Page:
The city of Los Angeles could reduce by nearly a third the $140.5 million it pays annually to settle lawsuits and workers' compensation claims if it handled the cases more like private businesses and some other public agencies, a private task force said Monday.
Los Angeles suffers a much higher rate of claims for workers' injuries than other cities and counties and does insufficient investigation before paying most of the demands, the task force concluded.
The study by a group of attorneys, accountants, insurers and consultants, was made at the behest of Mayor Richard Riordan and City Atty. James K. Hahn.
The City Risk Management Task Force said the most significant reform in reducing the city's legal and workers' compensation bills would be holding city department heads responsible for the expenses their agencies run up, said attorney Terry Christensen, who chaired the task force.
Top bureaucrats would do more to reduce payouts if the city took the money out of their departmental budgets, instead of from a general reserve account, the task force reasoned. That, in turn, would force them to reduce the number of workers' compensation claims. About 15% of Los Angeles city employees file such claims, compared to an average of 11% for other government agencies nationwide, Christensen said.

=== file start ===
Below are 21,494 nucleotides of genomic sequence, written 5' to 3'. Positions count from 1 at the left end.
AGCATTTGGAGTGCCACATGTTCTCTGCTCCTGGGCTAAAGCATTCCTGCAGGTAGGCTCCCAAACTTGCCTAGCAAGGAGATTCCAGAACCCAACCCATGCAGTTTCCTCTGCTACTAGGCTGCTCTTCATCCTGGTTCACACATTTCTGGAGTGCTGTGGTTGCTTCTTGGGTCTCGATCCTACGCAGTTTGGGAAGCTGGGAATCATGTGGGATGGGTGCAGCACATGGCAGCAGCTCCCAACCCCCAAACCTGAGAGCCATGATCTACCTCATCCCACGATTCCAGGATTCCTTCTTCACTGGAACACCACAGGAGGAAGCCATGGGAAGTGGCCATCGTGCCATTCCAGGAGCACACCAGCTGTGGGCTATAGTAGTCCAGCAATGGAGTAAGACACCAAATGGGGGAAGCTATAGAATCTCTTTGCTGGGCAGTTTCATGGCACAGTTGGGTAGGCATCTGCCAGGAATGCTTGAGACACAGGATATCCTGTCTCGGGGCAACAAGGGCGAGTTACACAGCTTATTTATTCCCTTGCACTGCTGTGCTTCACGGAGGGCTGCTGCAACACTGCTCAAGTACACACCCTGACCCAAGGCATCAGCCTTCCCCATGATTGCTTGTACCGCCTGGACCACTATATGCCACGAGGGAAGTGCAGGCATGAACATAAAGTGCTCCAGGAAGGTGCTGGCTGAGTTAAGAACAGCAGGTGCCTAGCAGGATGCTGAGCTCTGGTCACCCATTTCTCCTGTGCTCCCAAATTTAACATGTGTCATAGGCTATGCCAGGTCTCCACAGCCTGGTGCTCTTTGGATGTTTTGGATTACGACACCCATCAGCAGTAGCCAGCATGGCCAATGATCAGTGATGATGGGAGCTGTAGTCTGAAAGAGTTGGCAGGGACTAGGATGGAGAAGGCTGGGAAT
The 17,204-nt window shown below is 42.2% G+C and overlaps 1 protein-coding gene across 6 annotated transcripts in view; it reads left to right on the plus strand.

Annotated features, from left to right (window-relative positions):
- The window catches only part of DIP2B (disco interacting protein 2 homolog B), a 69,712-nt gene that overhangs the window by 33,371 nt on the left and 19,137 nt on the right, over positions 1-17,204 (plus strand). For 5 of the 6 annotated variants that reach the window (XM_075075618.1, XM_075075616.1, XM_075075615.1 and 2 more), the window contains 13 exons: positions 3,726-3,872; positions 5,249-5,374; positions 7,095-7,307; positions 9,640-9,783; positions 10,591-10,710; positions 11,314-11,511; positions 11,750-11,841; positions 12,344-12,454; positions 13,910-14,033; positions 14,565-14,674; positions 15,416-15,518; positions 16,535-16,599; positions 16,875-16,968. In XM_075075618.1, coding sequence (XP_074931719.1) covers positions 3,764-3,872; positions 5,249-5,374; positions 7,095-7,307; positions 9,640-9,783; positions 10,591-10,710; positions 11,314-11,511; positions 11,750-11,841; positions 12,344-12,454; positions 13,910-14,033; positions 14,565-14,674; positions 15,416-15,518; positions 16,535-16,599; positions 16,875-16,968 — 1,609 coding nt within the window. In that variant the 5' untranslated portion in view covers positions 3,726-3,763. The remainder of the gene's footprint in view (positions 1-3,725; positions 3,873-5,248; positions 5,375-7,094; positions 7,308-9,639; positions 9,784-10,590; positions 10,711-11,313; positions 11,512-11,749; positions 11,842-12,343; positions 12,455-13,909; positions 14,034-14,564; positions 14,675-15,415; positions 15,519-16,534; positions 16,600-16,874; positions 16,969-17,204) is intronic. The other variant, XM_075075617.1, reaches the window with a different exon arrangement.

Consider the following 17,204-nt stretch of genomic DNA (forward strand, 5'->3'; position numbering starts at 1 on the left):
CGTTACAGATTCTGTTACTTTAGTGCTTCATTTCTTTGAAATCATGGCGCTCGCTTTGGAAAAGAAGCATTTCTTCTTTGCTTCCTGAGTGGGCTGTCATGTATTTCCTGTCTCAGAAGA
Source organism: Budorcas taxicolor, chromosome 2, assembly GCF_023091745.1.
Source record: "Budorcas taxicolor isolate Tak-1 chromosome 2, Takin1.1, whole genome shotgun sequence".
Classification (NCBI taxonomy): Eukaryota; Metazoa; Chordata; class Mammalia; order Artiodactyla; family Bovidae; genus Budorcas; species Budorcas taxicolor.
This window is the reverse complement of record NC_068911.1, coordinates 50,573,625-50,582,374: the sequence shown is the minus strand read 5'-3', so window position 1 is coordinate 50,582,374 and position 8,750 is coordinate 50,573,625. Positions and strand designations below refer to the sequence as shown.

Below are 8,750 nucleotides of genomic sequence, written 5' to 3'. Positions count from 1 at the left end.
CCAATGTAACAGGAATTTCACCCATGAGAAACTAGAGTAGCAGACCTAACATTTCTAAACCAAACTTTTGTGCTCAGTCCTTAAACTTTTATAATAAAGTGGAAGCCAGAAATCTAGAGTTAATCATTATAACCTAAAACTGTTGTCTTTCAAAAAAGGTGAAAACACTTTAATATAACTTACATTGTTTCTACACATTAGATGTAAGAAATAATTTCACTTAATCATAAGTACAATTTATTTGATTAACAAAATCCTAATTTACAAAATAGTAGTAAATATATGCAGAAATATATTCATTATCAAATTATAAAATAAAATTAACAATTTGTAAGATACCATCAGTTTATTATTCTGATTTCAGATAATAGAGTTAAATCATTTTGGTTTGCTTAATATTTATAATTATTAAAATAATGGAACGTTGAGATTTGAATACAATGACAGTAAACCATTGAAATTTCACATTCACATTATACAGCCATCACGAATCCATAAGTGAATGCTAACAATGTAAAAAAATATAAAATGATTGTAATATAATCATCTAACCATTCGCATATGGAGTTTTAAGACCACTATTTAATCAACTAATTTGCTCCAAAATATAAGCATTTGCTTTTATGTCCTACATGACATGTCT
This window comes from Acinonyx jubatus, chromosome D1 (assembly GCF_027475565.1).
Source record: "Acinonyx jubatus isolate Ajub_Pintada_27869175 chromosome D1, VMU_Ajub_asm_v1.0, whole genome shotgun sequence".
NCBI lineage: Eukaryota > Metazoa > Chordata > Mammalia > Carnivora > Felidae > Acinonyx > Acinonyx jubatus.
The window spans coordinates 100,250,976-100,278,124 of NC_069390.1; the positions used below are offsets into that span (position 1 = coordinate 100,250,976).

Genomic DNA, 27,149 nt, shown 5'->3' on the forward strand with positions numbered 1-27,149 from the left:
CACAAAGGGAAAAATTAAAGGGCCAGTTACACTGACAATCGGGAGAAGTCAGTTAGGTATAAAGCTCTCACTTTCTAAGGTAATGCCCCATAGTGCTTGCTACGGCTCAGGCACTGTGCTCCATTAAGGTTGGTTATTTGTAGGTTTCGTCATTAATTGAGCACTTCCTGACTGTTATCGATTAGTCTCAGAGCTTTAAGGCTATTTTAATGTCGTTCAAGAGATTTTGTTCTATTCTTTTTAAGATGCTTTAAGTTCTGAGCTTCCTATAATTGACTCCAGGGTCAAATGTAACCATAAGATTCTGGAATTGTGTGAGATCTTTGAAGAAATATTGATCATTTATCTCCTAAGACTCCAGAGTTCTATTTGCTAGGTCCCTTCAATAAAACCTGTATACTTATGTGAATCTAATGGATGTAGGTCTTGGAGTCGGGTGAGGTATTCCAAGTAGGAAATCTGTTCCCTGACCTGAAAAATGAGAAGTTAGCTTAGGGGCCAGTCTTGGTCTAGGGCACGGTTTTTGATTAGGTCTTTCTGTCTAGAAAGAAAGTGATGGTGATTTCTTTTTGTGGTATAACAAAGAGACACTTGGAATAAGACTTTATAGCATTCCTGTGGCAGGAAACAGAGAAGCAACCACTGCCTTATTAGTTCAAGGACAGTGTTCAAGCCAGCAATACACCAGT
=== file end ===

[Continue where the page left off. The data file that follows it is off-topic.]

Many of the claims are demands that go mostly unchecked before they are paid, the task force said. The group also said the city's expenses might be driven up by policies that allow some employees to make more money on disability than they do if they work.
About $32 million could be saved on workers' compensation if the city's rate of claims were reduced to the national average, the report said. Another $7.5 million could be saved by imposing a litigation reduction program like that used by the parent company of the Southern California Gas Co., the task force added.
Riordan's office already has proposed installing a computer system in the city attorney's office and providing bonus pay for city lawyers who succeed in reducing litigation costs.